Female entrepreneurs hold huge growth potential, study says

Increasing the number of female entrepreneurs could boost the Canadian economy by nearly $50 billion, according to a new report by RBC Economics.

A 10% rise in female-owned businesses would boost economic output by $50B

An increase in the number of female-owned small businesses could boost the economy by up to $50B in the next 10 years, according to a study by RBC Economics. (Genaro C. Armas/Associated Press)

Increasing the number of female entrepreneurs could boost the Canadian economy by nearly $50 billion, according to a new report by RBC Economics.

Currently, there are a relatively low number of female entrepreneurs, with women owning just 15.6 per cent of small and medium-sized enterprises (SMEs) in 2011, up from 13.7 per cent in 2004.

"There remains a tremendous untapped opportunity for female majority-owned SMEs to have an even deeper impact in terms of contributing to economic growth," writes Laura Cooper, RBC economist and author of the report.

"There is a clear opportunity for women to not only act as a supplemental source for SME growth, but to also provide a further boost to Canada's overall economy."

According to the report, If the number of female-owned businesses was to increase by 10 per cent over the next decade, it would add $50 billion to the economy.

However, there are barriers for encouraging women hoping to become entrepreneurs.

The report notes that female-led businesses face various impediments in obtaining necessary funds, including a lack of collateral or insufficient cash flow. There has been improvement in access to cash in recent years, the report said.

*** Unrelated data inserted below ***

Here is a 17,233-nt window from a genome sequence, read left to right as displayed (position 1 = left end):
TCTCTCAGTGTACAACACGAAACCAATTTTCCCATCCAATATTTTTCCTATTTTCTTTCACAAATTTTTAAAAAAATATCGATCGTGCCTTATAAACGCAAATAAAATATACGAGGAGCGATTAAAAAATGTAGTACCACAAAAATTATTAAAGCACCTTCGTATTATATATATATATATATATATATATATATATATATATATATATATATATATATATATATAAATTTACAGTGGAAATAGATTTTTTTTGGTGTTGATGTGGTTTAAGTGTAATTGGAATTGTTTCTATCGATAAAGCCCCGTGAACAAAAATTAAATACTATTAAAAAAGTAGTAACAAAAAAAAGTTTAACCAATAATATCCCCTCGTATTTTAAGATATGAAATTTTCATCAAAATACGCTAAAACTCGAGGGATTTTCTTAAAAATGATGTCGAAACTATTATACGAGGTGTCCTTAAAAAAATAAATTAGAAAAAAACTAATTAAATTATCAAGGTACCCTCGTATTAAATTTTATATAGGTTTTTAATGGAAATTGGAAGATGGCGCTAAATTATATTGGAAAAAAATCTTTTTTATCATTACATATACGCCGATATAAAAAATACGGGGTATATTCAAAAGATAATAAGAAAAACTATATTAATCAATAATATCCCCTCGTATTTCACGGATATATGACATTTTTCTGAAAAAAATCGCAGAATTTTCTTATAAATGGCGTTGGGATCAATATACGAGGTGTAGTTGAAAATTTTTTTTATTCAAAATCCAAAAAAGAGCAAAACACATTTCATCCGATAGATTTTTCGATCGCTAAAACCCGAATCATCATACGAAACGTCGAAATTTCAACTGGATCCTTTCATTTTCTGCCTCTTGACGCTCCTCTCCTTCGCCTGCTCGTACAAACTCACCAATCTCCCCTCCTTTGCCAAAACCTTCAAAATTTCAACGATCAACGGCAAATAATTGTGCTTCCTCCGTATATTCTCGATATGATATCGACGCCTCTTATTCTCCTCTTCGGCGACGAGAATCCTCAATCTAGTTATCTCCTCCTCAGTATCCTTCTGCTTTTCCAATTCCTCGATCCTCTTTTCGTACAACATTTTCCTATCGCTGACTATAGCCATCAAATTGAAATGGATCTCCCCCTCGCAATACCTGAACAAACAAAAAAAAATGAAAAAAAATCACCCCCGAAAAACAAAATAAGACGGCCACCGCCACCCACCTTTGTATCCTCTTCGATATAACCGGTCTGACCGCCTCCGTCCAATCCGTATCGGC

"There should be an emphasis on encouraging women, and younger women in particular, to pursue the entrepreneurial opportunities that are of interest to them," the report said.

Increasing labour force participation

Entrepreneurship isn't the only way women are set to boost the Canadian economy, according to the report.

Labour force participation by women has historically been lower than that of men, with 72.3 per cent of men participating in the labour force in September, compared to 61.8 per cent of women.

In 1983, however, the participation rate among women was just 53.2 per cent, and over the past three decades that narrowing gap has been a big boost to the overall economy.

"We estimate that the increase in female labour force participation over the past three decades resulted in a $130 billion contribution to economic activity in 2012, equivalent to seven per cent of GDP," Cooper says.

If that participation gap continues to narrow or close entirely over the next 20 years, the study says it could boost Canadian GDP by four per cent in 2032.

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